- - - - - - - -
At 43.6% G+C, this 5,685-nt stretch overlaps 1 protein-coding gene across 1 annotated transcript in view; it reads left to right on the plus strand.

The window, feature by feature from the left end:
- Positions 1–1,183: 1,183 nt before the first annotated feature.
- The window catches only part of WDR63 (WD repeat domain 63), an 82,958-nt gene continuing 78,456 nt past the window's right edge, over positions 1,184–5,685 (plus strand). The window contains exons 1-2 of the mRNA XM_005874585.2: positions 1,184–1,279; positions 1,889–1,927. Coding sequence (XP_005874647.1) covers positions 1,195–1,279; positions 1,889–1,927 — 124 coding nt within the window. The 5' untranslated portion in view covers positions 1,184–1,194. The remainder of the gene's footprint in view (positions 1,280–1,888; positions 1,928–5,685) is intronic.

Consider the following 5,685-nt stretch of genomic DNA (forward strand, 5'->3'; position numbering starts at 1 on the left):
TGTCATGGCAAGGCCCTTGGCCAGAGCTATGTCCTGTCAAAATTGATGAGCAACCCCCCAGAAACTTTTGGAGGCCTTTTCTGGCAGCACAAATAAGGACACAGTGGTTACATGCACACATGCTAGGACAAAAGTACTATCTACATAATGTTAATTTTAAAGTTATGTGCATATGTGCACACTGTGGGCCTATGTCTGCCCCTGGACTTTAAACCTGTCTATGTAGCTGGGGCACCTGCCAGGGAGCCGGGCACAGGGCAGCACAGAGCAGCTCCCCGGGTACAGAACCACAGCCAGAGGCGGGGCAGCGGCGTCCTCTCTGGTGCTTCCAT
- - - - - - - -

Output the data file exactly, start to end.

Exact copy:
At 43.6% G+C, this 5,685-nt stretch overlaps 1 protein-coding gene across 1 annotated transcript in view; it reads left to right on the plus strand.

The window, feature by feature from the left end:
- Positions 1–1,183: 1,183 nt before the first annotated feature.
- The window catches only part of WDR63 (WD repeat domain 63), an 82,958-nt gene continuing 78,456 nt past the window's right edge, over positions 1,184–5,685 (plus strand). The window contains exons 1-2 of the mRNA XM_005874585.2: positions 1,184–1,279; positions 1,889–1,927. Coding sequence (XP_005874647.1) covers positions 1,195–1,279; positions 1,889–1,927 — 124 coding nt within the window. The 5' untranslated portion in view covers positions 1,184–1,194. The remainder of the gene's footprint in view (positions 1,280–1,888; positions 1,928–5,685) is intronic.

Consider the following 5,685-nt stretch of genomic DNA (forward strand, 5'->3'; position numbering starts at 1 on the left):
TGTCATGGCAAGGCCCTTGGCCAGAGCTATGTCCTGTCAAAATTGATGAGCAACCCCCCAGAAACTTTTGGAGGCCTTTTCTGGCAGCACAAATAAGGACACAGTGGTTACATGCACACATGCTAGGACAAAAGTACTATCTACATAATGTTAATTTTAAAGTTATGTGCATATGTGCACACTGTGGGCCTATGTCTGCCCCTGGACTTTAAACCTGTCTATGTAGCTGGGGCACCTGCCAGGGAGCCGGGCACAGGGCAGCACAGAGCAGCTCCCCGGGTACAGAACCACAGCCAGAGGCGGGGCAGCGGCGTCCTCTCTGGTGCTTCCAT